From Sam Cooke to Bob Dylan and from Rage Against the Machine to Public Enemy, music has provided the soundtrack for modern American history. Whether garage, pop, Indie, southern, punk, grunge, metal, cowboy, or hip-hop, music says volumes about who we are as a people. While much of American culture has fought to wall itself off from foreign influences, the music has embraced those cultures from the British invasion to Bob Marley and from Shakira to German death metal. Music about race, war, poverty, gender, and social alienation has fed the social critique and engaged generations of Americans to work for a better world. This class will use that soundtrack as historical evidence to analyze recent American history. (f, x, r, DIV)

Instructor: Professor Coogan  |  Student Success Leader: Meika Downey

HIST 197F: What is a Nation? (4 credits)

Though the division of the world into nation-states may seem natural, this form of identity and political organization is a relatively recent development. In this course, we will explore the “nation” as a distinct type of community and form of identity. When, where, and why did the concept of the nation first emerge? How do nations secure the loyalty of their citizens? Why are people willing to die for their nations? How do nations determine who belongs and who doesn’t? What is the relationship of nationalism to revolution, war, and violence?

The course will begin with a general exploration of terms and concepts (nation, nationalism, patriotism, citizenship, etc.). We will use a case study approach and explore the emergence and development of nationalism in specific contexts, drawing especially on primary sources, from speeches, laws, novels, and memoirs to films, paintings, and propaganda posters. Individual research projects will help students further develop their ability to read and analyze primary sources and to make persuasive, evidence-based arguments. (f, w, x, r, MOD, GLO)

Instructor: Professor Nuñez  |  Student Success Leader: Katie Taylor

INTL 197F: Science Fiction, Politics and Society: A Critical Introduction (If you think this universe is bad, you should see some of the others.) (4 credits)

The American Astronaut Mae Jameson once commented that, “Science fiction helps us think about possibilities, to speculate – it helps us look at our society from a different perspective.” In this class, students will critically engage and analyze texts of visual science fiction (television and film). Students will learn tools of critical analysis used in cultural studies and sociology and apply them to works of science fiction and fantasy. Additionally, students will have the opportunity to develop their own creative works of science fiction to present to their classmates. The course takes popular science fiction seriously as a location for students to engage issues of contemporary politics and society. For example, how are issues of race/class/gender/sexuality portrayed in The Hunger Games? What does Gattica suggest to the viewer about issues of medical ethics and genetic testing? What does Blade Runner suggest about issues of human rights and cybernetic beings? (o, r)

Instructor: Professor Bohland  |  Student Success Leader: Monica Doebel

MUS 197F: Taking the Crooked Road Through Virginia’s Musical Heritage (4 credits)

“Taking the crooked road” is a phrase for playing a particular type of fiddle melody. These tunes are thought to be among the oldest in Appalachia. The tunes are surprising, breaking the “rules” of musical composition. In recent times, The Crooked Road refers to a stretch of highway that connects the Blue Ridge Mountains to the coal fields of the Cumberland Mountains. The music along this road speaks of every aspect of mountain life – coal mining, farming, dancing, describing love and loss, recounting the Civil War, enduring poverty, building railroads, and expressing spirituality and faith. We will explore this heritage through in-class lectures and research projects and by traveling on the Crooked Road to attend live performances, visit instrument makers, and interview musicians. (o, r, AES)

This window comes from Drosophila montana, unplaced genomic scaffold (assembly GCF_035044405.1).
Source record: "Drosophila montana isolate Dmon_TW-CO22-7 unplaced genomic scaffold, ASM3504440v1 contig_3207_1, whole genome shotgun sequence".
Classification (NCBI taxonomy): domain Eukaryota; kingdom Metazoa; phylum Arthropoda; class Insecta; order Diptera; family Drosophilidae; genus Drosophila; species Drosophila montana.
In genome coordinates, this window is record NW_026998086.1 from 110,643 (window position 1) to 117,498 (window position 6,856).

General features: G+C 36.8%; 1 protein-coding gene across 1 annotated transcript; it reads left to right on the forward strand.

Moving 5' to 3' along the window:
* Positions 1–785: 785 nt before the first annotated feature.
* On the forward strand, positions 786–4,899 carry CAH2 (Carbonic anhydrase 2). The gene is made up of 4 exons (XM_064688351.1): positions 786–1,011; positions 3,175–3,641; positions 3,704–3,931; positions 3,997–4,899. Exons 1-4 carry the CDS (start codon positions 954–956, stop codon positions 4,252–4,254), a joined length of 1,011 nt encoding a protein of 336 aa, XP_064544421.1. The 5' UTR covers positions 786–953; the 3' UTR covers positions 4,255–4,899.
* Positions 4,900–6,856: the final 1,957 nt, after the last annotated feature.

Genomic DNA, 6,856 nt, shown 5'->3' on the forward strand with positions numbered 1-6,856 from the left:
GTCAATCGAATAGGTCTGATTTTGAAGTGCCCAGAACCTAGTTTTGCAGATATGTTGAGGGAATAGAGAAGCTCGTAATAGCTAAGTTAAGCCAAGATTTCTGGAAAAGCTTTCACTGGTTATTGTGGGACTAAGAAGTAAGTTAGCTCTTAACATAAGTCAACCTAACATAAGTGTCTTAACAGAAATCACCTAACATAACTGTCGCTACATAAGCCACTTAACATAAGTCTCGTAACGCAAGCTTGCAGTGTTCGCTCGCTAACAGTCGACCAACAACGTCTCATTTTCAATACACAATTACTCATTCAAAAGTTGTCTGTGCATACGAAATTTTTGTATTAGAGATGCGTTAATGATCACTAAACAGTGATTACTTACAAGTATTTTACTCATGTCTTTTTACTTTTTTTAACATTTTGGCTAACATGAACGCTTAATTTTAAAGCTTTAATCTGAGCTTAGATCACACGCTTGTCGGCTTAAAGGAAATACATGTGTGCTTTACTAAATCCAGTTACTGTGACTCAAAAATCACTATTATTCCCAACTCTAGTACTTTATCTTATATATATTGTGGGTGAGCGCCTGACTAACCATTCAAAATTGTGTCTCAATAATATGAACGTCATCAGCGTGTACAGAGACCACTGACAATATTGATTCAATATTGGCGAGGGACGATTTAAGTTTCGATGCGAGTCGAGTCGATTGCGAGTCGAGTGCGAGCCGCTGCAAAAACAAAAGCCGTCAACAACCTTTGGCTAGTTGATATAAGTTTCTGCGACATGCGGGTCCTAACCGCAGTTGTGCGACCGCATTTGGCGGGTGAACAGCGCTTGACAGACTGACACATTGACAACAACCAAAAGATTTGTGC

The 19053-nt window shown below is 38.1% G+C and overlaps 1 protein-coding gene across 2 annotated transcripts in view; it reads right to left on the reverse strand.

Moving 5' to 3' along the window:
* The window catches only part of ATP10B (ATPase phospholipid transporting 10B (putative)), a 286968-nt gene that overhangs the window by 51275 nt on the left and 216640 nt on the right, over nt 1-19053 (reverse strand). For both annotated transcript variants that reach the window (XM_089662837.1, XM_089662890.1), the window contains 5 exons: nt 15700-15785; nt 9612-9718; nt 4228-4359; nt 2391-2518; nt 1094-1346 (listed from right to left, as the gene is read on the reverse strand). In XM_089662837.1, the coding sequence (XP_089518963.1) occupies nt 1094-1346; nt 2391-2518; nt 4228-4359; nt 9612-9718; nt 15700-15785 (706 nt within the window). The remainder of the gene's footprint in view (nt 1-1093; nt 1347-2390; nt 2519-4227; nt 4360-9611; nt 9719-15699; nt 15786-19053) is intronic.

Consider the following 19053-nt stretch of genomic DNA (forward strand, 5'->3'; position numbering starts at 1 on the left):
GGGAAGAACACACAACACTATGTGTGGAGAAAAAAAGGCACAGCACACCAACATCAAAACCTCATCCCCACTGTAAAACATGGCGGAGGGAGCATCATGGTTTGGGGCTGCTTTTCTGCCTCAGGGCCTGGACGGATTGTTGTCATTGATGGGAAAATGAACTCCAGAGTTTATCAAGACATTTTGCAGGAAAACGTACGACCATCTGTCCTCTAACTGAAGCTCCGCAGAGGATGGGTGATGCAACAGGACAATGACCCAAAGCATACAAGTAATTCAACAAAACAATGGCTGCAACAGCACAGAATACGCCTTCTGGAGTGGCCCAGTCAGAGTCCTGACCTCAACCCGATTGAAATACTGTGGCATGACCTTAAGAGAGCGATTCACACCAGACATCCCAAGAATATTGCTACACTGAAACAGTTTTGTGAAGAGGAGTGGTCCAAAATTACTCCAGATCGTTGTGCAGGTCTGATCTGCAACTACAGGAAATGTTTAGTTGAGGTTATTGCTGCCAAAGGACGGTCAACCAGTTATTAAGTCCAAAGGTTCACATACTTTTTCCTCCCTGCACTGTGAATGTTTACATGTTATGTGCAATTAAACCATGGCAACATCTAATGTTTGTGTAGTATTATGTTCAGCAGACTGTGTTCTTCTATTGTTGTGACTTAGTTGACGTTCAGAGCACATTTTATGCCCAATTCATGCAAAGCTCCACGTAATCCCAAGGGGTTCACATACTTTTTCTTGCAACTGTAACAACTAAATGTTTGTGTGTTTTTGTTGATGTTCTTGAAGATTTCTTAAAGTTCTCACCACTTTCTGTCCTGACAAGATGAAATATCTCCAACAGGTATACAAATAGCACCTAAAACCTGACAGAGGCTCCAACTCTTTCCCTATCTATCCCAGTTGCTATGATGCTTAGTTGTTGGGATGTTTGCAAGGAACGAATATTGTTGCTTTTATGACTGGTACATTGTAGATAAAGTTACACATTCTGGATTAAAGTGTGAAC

Instructor: Professor Krause  |  Student Success Leader: Jadrian Williams

PHIL 197F: Biff! Bam! Kapow!: The Philosophy of Superheroes  (4 credits)

Have you ever found yourself chasing after a runaway bus full of schoolchildren while your evil arch-nemesis threatens the life of your beloved by dangling her from a rooftop? If so, you just might be a superhero. In this class, we’ll consider thorny philosophical questions by looking at how they arise in the lives of superheroes. We’ll scour comic books, TV shows and movies to find stories of superheroes that address questions of good and evil, moral responsibility, personal identity, the relationship between the individual and the state, human nature, and what it takes to be a superhero. We’ll learn how these questions also apply to the lives of ordinary individuals, and we will explore special bonus content: Supervillains! (f, w, x, r)

Instructor: Professor Gettings |  Student Success Leader: Erin Harrover

POLS 197F: How to Be a President (4 credits)

This course will step back from the daily “noise” of the 24-hour news cycle and examine just what goes on in a presidential campaign and in the first months of a presidential term. Students will “adopt” either a presidential or vice presidential candidate (including candidates from a prominent third-party campaign, if there is one) and take part in a number of hands-on, collaborative projects designed to capture the essence and the spirit of trying to become president. These projects will include, but not be limited to, designing campaign materials, scheduling your adopted candidate in a key “swing state,” counting likely Electoral College votes, and preparing for the first months of the new presidential term. The course will also make comparisons with other nations’ methods of choosing heads of government. Whether or not you’d like to be president yourself someday, this course will help you to understand the men and women who do enter that unique arena. (r)

Instructor: Professor Lynch |  Student Success Leader: Dade Hundertmark

PSY 197F: Positive Psychology: The Science of Happiness (4 credits)

Students in this course will explore the field of positive psychology—the scientific study of strengths and virtues. Positive psychology emphasizes mental wellness by focusing on factors that help individuals thrive. In this course on positive psychology, students will learn about a variety of factors that contribute to happiness. Using scientific studies, validated tests, and interventions with demonstrated effectiveness, students will reflect on happiness in their own lives and learn skills for enhancing their positive experience during college and beyond. Students will also gain an understanding of scientific research methods used by positive psychologists. (o, r)

Instructor: Professor Pempek |  Student Success Leader: Rose Franzen